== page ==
enjoyed reminiscing about their school days together.
The day after our interview Eleanor
passed away, leaving Edward in the care and love of their church family.
Holley Graded School educated children
up through the seventh grade in a little schoolhouse
situated near Zion Baptist Church. The four-room building is listed on the
National Register of Historic Places and is a Virginia Historic Landmark.
According to historian Mark Huffman of
Northern Neck Today, Holley Graded was founded in 1868 by three
northerners, Emily Howland, Caroline Putnam and Sallie Holley. Leading
abolitionists and suffragettes of the day, the women worried that black
children in Virginia were not receiving an education so they moved to
Northumberland County and began a school outside Heathsville. In 1869,
Sallie, also an agent of the American Anti-Slavery Society, purchased two
acres in Lottsburg and the school was built.
In 1917, Holley Graded School was
deeded to a black board of trustees who continued the education legacy
solely on funding from the black community until desegregation in 1959.
Lottsburg’s slow, quiet pace is a
quality that attracts artists, boaters and city dwellers to its shores to
paint, bird watch or kick back in their waterfront nests and enjoy the
peace and beauty of the natural setting.
and Page Frischkorn enjoy retirement on the river.
For former Ashland residents Jim and
Page Frischkorn, it was the only place they considered for retirement.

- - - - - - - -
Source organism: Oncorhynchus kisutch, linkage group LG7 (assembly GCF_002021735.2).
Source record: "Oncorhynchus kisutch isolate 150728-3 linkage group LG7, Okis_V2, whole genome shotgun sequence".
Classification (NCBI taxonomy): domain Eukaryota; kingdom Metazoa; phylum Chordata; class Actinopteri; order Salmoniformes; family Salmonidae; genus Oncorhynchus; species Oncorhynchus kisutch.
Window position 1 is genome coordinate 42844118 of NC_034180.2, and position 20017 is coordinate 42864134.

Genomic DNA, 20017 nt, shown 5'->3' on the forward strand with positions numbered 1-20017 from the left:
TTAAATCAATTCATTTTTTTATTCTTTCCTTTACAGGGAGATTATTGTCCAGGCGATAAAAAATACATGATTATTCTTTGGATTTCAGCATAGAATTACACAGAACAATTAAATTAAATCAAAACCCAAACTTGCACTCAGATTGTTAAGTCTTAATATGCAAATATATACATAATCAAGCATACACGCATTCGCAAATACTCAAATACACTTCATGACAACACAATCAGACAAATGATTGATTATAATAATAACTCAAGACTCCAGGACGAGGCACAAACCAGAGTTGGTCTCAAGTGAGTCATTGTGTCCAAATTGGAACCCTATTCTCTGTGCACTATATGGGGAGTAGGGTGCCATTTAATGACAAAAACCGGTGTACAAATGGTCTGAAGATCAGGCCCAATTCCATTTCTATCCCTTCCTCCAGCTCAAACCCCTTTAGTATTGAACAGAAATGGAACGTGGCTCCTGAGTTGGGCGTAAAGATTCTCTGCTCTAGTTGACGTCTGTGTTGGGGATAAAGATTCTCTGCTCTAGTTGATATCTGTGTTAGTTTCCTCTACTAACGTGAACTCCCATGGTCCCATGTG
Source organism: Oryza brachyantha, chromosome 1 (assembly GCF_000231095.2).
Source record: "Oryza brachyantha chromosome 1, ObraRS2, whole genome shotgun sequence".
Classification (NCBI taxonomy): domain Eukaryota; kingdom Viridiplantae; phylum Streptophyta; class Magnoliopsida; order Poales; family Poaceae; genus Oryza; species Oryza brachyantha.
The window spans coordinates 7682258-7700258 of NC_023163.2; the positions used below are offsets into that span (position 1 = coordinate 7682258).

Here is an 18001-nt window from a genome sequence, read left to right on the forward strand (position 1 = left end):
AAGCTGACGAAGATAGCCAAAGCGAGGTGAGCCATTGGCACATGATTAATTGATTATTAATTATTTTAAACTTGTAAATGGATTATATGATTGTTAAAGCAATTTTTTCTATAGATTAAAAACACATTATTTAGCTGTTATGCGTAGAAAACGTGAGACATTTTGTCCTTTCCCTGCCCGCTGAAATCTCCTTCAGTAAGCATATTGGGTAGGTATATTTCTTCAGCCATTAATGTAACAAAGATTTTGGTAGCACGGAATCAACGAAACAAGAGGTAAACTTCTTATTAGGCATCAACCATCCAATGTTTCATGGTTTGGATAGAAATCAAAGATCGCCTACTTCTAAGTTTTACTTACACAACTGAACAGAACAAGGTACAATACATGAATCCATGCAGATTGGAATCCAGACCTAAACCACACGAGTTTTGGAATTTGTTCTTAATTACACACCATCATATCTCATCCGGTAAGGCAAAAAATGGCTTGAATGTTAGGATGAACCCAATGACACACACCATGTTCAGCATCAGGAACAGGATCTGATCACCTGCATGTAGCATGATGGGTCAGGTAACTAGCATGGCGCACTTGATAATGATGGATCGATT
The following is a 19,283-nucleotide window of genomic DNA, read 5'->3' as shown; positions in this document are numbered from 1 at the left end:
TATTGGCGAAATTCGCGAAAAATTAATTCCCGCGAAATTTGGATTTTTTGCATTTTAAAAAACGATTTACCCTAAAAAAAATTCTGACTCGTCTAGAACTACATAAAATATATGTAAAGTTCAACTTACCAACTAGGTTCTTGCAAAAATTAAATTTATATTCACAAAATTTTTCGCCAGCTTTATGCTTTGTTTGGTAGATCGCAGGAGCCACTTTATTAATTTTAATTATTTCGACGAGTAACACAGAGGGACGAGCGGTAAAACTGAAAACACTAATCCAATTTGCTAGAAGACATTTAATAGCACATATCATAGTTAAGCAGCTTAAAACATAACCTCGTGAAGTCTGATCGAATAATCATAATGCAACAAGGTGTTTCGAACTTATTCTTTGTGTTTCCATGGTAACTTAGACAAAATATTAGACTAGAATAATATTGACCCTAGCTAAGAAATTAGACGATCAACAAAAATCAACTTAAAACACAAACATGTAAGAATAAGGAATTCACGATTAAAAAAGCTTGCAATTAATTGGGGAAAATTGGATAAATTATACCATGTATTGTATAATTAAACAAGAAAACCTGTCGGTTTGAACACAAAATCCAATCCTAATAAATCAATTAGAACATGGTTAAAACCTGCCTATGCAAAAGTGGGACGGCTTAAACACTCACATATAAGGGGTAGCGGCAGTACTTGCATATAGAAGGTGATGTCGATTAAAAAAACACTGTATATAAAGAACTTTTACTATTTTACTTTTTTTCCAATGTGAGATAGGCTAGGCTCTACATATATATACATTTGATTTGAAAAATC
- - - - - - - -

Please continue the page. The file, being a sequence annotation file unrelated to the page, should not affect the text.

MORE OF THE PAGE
After all, she is from the Cowart Seafood family and Lottsburg is home.
Because the area also offers plenty of waterfront property at affordable
prices in comparison to other regions, they were able to build their
rustic dream house at the water’s edge.
“The area has everything we wanted
— the kind of living we wanted. And it’s convenient to towns for
shopping and entertainment, as well as hospitals,” Page said.
The Frischkorns, like so many others
in the area, are happy to show off their wonderful neighborhood and share
local history with anyone who stops by.
That “down home” feeling is
evident at places like Allison’s Hardware, where neighbors are greeted
by their first names and owner Nancy Allison Fisher genuinely cares about
the community the store serves.
Two family-oriented events are
organized by the store every year. One crowd pleaser is the Lottsburg Fall
Festival in October. Folks enjoy all sorts of fun entertainment including
pumpkin picking, face-and-hat decorating, and music. There’s plenty of
food and it’s a great opportunity to purchase crafts from area artists.
For information on this year’s events, e-mail firstname.lastname@example.org.
Eugene Brown is a sales associate at
Allison’s. Born and raised in Lottsburg, he returned after 10 years of
travel with the military.
“It’s a quiet, friendly place. You
always want to come back home,” he said.
Lottsburg’s charm is centered in the
joy, pride and cohesion of its citizens. It is the kind of place where
sense of community does not come from a showy façade, but rather is
present through the strength of church families and unified beliefs.